It appears from a statement made by Tughans that there is something to this;
Tughans has denied Mr Wallace’s allegations. But in a statement released last night the company has said that a former partner did divert money into a bank account. It said the partner had since left the firm.
So, lots of obvious questions. Where did the money come from? How did it get to the off-shore bank? And – WHO is the politician that it was ‘ear-marked” for?
By David Vance On July 2nd, 2015 at 8:39 pm
Hahaha. Nobody believes Grisly Adams these days!
The DUP has accused Gerry Adams of rewriting recent history after he claimed Stormont is “hanging by a thread” and laid the blame squarely at the unionist party’s feet. Last night Mr Adams warned that the “future of the political structures created by the Good Friday Agreement hangs by a thread”.
In the 17 years since it was achieved the Agreement has faced many challenges, but Tory austerity cuts – which have left a gaping £600m hole in Stormont’s budget – “represents the gravest threat yet to the political institutions”, he said in a newspaper column. The DUP is “still refusing to honour the Agreement on social security protection safeguards and the newly elected British Government intends to impose further cuts of £25 billion to public spending”, he added.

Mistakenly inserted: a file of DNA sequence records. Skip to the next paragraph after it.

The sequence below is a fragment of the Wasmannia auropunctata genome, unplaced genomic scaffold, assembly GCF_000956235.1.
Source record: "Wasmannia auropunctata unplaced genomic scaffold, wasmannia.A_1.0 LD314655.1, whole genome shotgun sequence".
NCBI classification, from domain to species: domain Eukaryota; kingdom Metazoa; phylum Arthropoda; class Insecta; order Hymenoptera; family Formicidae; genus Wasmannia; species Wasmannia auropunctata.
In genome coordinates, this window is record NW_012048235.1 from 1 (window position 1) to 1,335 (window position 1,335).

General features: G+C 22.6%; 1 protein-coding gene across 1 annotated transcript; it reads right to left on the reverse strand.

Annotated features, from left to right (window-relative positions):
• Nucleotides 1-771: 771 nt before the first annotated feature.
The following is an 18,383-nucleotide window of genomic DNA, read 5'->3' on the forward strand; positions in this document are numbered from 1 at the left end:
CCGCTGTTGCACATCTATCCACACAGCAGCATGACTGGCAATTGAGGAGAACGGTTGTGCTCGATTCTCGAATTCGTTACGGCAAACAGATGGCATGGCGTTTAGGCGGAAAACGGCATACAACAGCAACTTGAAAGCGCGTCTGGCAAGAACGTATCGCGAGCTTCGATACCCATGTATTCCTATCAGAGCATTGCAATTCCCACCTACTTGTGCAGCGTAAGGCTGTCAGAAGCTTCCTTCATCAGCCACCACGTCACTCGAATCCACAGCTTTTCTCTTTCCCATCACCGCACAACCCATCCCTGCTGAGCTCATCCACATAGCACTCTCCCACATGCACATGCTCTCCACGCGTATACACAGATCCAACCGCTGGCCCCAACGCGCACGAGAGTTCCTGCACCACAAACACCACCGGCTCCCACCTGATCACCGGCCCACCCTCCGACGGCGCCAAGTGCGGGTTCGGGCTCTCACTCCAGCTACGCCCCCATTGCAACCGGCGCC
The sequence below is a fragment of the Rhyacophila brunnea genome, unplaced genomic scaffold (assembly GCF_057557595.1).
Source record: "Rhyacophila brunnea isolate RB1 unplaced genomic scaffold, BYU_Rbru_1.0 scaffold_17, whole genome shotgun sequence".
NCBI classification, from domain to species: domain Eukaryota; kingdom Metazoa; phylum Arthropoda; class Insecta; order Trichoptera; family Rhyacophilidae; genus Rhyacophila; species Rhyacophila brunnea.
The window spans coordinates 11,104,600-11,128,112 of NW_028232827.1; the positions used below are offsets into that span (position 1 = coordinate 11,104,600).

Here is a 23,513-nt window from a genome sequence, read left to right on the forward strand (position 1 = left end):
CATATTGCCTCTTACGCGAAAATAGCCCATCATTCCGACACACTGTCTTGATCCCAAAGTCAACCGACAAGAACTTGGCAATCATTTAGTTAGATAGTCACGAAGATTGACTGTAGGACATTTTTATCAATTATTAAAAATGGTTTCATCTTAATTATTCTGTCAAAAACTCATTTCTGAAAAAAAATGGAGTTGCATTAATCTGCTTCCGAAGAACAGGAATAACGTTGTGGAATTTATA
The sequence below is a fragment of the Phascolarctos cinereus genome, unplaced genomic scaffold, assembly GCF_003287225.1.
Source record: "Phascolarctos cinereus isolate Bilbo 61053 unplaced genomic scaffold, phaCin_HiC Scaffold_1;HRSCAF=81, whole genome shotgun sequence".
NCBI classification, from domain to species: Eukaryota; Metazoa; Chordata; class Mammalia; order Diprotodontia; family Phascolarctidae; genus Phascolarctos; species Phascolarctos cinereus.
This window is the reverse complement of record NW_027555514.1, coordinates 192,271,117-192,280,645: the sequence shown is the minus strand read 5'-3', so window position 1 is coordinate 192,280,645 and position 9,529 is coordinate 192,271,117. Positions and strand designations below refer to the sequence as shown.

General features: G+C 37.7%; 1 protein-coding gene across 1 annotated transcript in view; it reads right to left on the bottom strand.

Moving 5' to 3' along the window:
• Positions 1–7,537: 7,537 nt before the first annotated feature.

Adams bluff is called. Stormont won’t collapse. Instead all that collapses is the tissue of deceit the IRA godfather spews forth.
By David Vance On July 2nd, 2015 at 8:32 pm
Good read here on the SNP’s strange attraction and support of Syriza nihilism.
“Authentic nationalists, serious about self-reliant nations thriving, would be urging Greece to cut a velvet deal with the EU so that it can break free from the Euro straitjacket and revive its economic fortunes, free of long-range diktats. Instead, in a superficial and self-serving intervention, Scotland’s separatist-in-chief, Nicola Sturgeon has pleaded for an 11th hour deal. A compromise to keep Greece in the Euro is, apparently, imperative:
“…a “Grexit” would have consequences that would potentially be felt by all of us. It would undermine the credibility and integrity of the single currency, even in countries with much stronger economies than Greece, and could also weaken the European Union..”
And Sturgeon, leader of the Scottish National Party, is clear about what this compromise would entail: an end to austerity and investment to promote growth.
The word ‘reform’ is thrown in as a sop but it is obvious that, just like Syriza, she favours the paternalist big state, reliant on injections of capital from Germany and, if the IMF is involved, from numerous non-European nations as well.
It’s lunatic. In essence Greece (and an SNP independent Scotland) give up the powers of a Nation State, have their economics policies set in Brussel (AKA Berlin) and rely on transfers of cash in exchange for subservience.